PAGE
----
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Year : 2022  |  Volume : 13  |  Issue : 1  |  Page : 45

Immune responses in SARS-CoV-2, SARS-CoV, and MERS-CoV infections: A comparative review

Dental Research Centre, Oral Pathology Department, Dental Faculty, Hamadan University of Medical Sciences, Hamadan, Iran; Pathology Department of Faculty of Medicine, Griffith University, Gold Coast, Australia

Correspondence Address:
Soussan Irani
Dental Research Centre, Oral Pathology Department, Dental Faculty, Hamadan University of Medical Sciences, Postal code: 65178-38741, Hamadan

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Source of Support: None, Conflict of Interest: None

DOI: 10.4103/ijpvm.IJPVM_429_20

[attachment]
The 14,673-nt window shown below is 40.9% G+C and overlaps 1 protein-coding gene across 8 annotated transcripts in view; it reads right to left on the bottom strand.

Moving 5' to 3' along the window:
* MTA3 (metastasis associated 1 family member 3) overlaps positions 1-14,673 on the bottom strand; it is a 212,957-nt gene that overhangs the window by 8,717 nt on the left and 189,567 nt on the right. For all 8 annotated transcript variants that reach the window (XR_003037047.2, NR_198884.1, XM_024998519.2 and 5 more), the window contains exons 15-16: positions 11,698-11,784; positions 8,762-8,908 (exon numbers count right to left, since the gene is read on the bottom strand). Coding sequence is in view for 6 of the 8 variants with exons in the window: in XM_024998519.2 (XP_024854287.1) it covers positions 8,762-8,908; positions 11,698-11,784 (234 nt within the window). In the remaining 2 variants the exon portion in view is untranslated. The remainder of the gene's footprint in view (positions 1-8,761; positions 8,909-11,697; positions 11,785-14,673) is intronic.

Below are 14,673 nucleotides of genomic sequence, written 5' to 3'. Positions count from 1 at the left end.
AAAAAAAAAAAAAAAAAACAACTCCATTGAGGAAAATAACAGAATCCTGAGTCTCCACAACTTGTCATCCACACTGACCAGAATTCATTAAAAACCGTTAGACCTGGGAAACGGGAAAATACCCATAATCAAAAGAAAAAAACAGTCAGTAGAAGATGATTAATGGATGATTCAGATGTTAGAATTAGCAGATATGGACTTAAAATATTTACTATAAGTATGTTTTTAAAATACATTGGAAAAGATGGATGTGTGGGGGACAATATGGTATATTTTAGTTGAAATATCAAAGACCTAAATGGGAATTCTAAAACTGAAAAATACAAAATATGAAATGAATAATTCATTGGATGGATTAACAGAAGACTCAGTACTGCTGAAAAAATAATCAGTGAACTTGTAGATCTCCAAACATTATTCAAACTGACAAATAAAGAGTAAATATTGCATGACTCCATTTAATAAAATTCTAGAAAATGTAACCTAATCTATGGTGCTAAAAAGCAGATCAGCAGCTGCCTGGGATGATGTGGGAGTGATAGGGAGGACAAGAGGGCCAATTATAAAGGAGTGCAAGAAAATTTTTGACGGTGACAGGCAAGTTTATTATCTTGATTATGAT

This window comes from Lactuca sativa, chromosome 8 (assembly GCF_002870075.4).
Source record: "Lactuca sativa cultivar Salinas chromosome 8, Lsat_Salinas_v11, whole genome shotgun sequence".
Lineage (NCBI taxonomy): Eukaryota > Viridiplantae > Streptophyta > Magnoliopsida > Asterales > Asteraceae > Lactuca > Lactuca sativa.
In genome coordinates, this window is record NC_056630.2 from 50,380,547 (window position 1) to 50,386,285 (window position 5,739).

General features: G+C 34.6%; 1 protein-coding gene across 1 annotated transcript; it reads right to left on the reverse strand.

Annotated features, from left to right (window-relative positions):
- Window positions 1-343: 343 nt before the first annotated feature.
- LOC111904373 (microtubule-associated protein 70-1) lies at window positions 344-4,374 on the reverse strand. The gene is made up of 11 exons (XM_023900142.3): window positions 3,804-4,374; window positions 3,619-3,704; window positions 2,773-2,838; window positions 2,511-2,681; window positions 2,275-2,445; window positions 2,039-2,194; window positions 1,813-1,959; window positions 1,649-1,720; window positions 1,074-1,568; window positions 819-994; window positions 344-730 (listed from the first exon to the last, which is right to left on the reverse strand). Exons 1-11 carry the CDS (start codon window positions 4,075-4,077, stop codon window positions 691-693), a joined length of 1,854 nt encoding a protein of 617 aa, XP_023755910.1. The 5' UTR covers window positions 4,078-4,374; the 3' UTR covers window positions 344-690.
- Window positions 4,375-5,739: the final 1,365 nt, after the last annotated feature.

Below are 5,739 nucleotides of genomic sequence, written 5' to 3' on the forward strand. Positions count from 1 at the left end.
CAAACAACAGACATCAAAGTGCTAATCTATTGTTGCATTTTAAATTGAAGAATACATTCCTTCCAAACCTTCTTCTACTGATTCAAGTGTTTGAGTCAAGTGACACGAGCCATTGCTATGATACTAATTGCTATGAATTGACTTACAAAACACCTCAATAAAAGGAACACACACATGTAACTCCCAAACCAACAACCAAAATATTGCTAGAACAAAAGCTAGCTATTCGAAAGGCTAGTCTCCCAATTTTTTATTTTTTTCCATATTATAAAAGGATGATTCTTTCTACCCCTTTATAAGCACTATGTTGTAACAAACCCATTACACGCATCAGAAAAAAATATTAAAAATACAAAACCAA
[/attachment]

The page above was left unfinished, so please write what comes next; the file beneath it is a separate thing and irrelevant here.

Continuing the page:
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Coronavirus, discovered in the 1960s, is able to infect human hosts and causes mild to serious respiratory problems. In the last two decades, the severe acute respiratory syndrome coronavirus (SARS-CoV), Middle East respiratory syndrome coronavirus (MERS-CoV) and severe acute respiratory syndrome coronavirus 2 (SARS-CoV-2) have been recognized. It has long been demonstrated that MERS-CoV binds to dipeptidyl peptidase 4 and SARS-CoV binds to angiotensin-converting enzyme 2. A “cytokine storm” is the main pathophysiology of aforementioned viruses. Infiltration of neutrophils at the site of the infection is a risk factor for the development of acute respiratory distress syndrome and death. The new coronavirus, SARS-CoV-2, has infected more people than SARS-Cov and MERS-CoV as it can easily be transmitted from person to person. Epidemiological studies indicate that majority of individuals are asymptomatic; therefore, an effective and an efficient tool is required for rapid testing. Identification of various cytokine and inflammatory factor expression levels can help in outcome prediction. In this study we reviewed immune responses in SARS-CoV, Mers-CoV, and SARS-COV-2 infections and the role of inflammatory cells.

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